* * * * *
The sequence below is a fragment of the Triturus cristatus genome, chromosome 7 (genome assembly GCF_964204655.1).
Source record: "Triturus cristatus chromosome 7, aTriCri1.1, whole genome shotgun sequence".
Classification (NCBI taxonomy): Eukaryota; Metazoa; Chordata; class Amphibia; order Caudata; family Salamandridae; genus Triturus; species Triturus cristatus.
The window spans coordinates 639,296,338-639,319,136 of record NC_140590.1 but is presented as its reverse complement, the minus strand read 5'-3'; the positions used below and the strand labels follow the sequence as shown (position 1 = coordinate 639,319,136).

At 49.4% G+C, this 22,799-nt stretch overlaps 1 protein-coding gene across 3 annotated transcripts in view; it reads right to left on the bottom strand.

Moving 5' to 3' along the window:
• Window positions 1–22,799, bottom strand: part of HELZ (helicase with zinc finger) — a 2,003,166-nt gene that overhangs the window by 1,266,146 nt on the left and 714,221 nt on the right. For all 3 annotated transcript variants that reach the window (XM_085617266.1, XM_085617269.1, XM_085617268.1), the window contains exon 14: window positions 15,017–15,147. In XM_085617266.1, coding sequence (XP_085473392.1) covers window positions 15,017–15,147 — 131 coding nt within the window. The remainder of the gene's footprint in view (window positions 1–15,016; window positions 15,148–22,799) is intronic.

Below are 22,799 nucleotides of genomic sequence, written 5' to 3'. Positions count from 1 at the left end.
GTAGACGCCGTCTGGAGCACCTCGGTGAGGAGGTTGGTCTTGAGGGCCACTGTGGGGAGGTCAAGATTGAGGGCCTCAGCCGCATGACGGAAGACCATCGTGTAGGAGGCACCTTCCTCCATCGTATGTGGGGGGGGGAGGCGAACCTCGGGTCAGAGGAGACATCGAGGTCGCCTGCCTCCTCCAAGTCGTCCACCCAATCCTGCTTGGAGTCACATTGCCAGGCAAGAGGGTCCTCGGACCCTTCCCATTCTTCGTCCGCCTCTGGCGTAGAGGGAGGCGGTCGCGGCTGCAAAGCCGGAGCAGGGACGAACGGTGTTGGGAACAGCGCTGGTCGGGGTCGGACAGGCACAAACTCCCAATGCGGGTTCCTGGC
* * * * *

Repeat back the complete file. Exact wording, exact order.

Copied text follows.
The sequence below is a fragment of the Triturus cristatus genome, chromosome 7 (genome assembly GCF_964204655.1).
Source record: "Triturus cristatus chromosome 7, aTriCri1.1, whole genome shotgun sequence".
Classification (NCBI taxonomy): Eukaryota; Metazoa; Chordata; class Amphibia; order Caudata; family Salamandridae; genus Triturus; species Triturus cristatus.
The window spans coordinates 639,296,338-639,319,136 of record NC_140590.1 but is presented as its reverse complement, the minus strand read 5'-3'; the positions used below and the strand labels follow the sequence as shown (position 1 = coordinate 639,319,136).

At 49.4% G+C, this 22,799-nt stretch overlaps 1 protein-coding gene across 3 annotated transcripts in view; it reads right to left on the bottom strand.

Moving 5' to 3' along the window:
• Window positions 1–22,799, bottom strand: part of HELZ (helicase with zinc finger) — a 2,003,166-nt gene that overhangs the window by 1,266,146 nt on the left and 714,221 nt on the right. For all 3 annotated transcript variants that reach the window (XM_085617266.1, XM_085617269.1, XM_085617268.1), the window contains exon 14: window positions 15,017–15,147. In XM_085617266.1, coding sequence (XP_085473392.1) covers window positions 15,017–15,147 — 131 coding nt within the window. The remainder of the gene's footprint in view (window positions 1–15,016; window positions 15,148–22,799) is intronic.

Below are 22,799 nucleotides of genomic sequence, written 5' to 3'. Positions count from 1 at the left end.
GTAGACGCCGTCTGGAGCACCTCGGTGAGGAGGTTGGTCTTGAGGGCCACTGTGGGGAGGTCAAGATTGAGGGCCTCAGCCGCATGACGGAAGACCATCGTGTAGGAGGCACCTTCCTCCATCGTATGTGGGGGGGGGAGGCGAACCTCGGGTCAGAGGAGACATCGAGGTCGCCTGCCTCCTCCAAGTCGTCCACCCAATCCTGCTTGGAGTCACATTGCCAGGCAAGAGGGTCCTCGGACCCTTCCCATTCTTCGTCCGCCTCTGGCGTAGAGGGAGGCGGTCGCGGCTGCAAAGCCGGAGCAGGGACGAACGGTGTTGGGAACAGCGCTGGTCGGGGTCGGACAGGCACAAACTCCCAATGCGGGTTCCTGGC